On Wed, Apr 28, 2010 at 3:07 PM, Chris Withers <ch...@simplistix.co.uk> wrote:
> Hi All,
> In the BFG book their are copious references to the fact that using
> imperative configuration (or the decorators, my preferred choice) is
> "bad" if you plan to write apps that might be extended by others.
> Am I right in understanding that this is because that method of
> configuration somehow prevents overrides being applied later?

When I read that in the book, I figured it was a deliberate choice to
do things that way. And it kind of makse sense to me. In any
application there is stuff that is critical to how your app works and
then there is stuff that you expose as being configurable by someone
else. If there is to be stuff that is configurable, it's handy to
expose that in a common way as to communicate to the extender that
this is what you anticipated and potentially took care to make sure it
would work by placing that which can be configured in a
standard/explicit place like say a zcml file.

That way the extender does not have to surf your code to try and
figure out what they can safely override and expect the app to still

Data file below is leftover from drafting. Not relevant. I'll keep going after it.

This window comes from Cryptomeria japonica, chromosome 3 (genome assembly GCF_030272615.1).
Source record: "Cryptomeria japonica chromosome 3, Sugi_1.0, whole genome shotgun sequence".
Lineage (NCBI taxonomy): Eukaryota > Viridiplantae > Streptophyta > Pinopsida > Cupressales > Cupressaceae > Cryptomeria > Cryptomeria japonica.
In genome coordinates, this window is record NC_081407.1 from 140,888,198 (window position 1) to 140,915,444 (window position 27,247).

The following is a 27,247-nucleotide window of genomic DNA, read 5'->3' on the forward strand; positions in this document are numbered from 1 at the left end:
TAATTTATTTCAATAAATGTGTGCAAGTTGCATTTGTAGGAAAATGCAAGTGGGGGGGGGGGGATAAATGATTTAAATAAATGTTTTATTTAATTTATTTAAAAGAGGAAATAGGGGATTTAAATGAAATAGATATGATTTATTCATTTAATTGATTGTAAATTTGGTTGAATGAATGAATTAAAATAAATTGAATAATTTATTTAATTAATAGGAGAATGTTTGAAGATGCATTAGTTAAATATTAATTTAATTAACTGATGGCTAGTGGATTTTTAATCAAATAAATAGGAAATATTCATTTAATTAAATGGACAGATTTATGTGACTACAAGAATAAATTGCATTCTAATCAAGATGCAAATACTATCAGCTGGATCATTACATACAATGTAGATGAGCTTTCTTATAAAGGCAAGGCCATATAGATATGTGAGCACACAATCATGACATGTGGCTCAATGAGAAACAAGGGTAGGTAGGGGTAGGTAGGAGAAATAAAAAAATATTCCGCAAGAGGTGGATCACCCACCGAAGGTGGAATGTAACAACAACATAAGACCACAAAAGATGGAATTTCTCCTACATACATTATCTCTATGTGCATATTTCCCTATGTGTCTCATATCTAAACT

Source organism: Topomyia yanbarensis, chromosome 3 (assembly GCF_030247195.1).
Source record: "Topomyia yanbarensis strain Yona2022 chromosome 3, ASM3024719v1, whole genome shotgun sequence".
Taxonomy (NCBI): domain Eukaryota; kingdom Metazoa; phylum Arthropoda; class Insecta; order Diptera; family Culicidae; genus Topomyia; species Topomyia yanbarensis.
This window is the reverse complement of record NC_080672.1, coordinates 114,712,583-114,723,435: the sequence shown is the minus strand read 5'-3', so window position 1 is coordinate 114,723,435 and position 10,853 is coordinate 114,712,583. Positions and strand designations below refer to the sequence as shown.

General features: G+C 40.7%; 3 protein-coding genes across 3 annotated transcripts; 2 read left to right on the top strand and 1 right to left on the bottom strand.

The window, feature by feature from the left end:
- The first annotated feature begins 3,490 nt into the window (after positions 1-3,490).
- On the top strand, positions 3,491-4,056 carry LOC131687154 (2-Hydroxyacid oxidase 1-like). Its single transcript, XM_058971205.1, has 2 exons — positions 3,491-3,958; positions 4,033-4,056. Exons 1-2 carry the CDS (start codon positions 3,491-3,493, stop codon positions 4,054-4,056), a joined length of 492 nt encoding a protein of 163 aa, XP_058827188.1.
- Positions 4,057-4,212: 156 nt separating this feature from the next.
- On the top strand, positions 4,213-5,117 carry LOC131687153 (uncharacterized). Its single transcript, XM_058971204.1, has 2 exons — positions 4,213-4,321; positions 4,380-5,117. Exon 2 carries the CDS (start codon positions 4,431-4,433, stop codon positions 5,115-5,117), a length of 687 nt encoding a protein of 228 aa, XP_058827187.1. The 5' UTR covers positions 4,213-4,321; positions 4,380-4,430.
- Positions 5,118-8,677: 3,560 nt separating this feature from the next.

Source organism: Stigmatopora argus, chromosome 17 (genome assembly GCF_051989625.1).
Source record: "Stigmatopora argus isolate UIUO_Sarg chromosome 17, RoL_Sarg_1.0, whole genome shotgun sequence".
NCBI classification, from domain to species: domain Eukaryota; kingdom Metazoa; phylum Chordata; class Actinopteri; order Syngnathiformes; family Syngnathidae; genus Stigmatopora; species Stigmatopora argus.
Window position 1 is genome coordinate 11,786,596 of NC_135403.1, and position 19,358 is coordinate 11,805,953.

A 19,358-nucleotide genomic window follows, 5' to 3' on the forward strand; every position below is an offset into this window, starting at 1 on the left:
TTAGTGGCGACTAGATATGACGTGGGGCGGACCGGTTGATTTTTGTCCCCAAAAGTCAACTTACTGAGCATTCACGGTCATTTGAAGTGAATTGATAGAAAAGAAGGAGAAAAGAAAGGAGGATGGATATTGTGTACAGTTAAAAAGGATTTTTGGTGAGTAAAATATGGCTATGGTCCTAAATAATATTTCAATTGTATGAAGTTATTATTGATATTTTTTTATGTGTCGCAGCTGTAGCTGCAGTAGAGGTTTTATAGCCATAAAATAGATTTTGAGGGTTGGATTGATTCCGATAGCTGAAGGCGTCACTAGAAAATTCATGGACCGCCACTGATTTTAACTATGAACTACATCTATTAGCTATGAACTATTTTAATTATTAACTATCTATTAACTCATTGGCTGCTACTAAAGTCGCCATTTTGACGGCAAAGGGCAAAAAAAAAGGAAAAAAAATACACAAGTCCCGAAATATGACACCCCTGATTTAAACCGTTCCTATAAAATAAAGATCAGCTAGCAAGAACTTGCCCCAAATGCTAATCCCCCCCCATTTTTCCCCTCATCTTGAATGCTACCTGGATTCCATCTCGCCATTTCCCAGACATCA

work, though they may want to surf the code and demolish everything.
Just like the prefixing attributes that should be touched with a "_"
to communicate that that attribute is somehow critical to the
implementation and should be left alone unless you know what you are
doing and are willing to accept the consequences.

> If so, what can we do to change that? I've grown quite allergic to ZCML
> in the few years since I last had to touch it...

I can understand the allergic reaction to zcml, hell I deal with over
engineered java apps all day with version controlled xml "config
files" they suck I would argue they've gone overboard with the
configurability to a fault. At least BFG gives you a choice in the
convention which in my mind makes zcml a little easier to swallow.

my .02

> cheers,
> Chris
> --
> Simplistix - Content Management, Batch Processing & Python Consulting
>            - http://www.simplistix.co.uk
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Thomas G. Willis
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